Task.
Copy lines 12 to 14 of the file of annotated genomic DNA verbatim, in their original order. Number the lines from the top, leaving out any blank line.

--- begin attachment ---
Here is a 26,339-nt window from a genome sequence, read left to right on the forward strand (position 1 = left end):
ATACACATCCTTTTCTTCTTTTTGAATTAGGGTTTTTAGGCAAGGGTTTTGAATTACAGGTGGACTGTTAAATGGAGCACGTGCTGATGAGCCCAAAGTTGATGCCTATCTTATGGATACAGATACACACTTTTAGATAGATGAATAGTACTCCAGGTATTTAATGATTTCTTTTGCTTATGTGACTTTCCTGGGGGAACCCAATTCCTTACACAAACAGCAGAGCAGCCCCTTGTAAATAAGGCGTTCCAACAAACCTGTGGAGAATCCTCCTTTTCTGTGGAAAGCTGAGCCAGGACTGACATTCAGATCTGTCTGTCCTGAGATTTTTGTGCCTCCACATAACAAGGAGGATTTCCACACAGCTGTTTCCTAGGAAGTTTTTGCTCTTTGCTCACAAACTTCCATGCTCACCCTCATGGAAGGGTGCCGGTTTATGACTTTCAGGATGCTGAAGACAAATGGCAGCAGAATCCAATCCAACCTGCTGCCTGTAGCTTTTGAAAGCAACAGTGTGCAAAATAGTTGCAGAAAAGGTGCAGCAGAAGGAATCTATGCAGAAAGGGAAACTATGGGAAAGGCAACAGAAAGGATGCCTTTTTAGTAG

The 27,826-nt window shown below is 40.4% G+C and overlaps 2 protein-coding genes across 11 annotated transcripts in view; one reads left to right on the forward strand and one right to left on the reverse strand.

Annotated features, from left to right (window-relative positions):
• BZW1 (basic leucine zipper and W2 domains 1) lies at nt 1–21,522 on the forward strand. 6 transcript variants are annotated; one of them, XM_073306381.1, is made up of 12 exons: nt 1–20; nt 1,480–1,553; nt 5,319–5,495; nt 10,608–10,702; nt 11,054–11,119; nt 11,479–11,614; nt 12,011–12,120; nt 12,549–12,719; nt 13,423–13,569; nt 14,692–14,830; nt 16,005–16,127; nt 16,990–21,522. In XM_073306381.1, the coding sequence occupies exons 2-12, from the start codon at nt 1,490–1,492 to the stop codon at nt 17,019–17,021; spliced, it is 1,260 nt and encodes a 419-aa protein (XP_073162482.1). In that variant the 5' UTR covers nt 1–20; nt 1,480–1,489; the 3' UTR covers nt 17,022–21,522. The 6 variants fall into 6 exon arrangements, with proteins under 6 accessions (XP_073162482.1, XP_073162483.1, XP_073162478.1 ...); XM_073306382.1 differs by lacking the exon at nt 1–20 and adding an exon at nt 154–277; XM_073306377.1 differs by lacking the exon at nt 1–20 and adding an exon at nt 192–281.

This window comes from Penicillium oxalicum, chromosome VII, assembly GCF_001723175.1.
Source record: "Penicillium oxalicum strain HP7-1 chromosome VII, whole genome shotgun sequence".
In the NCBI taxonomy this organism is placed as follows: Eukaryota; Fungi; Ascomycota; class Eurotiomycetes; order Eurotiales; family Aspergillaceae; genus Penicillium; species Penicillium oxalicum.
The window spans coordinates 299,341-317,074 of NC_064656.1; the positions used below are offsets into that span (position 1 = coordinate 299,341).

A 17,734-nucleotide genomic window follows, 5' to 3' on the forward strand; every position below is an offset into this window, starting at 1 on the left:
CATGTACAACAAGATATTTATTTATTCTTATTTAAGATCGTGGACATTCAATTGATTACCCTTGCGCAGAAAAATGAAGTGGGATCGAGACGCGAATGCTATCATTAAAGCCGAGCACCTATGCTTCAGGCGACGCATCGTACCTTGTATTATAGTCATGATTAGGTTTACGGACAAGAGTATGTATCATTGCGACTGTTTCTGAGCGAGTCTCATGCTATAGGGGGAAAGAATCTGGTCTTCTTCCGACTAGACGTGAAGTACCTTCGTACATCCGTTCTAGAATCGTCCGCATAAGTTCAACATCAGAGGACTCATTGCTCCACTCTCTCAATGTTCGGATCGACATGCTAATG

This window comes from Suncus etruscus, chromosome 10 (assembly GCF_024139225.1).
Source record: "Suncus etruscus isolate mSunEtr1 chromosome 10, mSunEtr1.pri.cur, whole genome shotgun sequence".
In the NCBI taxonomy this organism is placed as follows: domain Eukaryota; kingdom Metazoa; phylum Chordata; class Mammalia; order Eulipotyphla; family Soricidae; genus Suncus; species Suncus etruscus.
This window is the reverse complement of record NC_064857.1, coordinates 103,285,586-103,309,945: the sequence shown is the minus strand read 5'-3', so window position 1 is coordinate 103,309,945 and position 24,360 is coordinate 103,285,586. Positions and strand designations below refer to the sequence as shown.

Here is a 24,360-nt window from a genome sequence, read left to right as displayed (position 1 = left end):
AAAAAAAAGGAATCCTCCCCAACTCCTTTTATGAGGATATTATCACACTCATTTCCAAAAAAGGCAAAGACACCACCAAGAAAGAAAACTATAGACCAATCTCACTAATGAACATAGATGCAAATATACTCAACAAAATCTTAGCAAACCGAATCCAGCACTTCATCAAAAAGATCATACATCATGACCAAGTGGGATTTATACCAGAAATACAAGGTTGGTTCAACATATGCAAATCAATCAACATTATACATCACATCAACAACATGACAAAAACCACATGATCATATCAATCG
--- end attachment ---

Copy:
This window comes from Suncus etruscus, chromosome 10 (assembly GCF_024139225.1).
Source record: "Suncus etruscus isolate mSunEtr1 chromosome 10, mSunEtr1.pri.cur, whole genome shotgun sequence".
In the NCBI taxonomy this organism is placed as follows: domain Eukaryota; kingdom Metazoa; phylum Chordata; class Mammalia; order Eulipotyphla; family Soricidae; genus Suncus; species Suncus etruscus.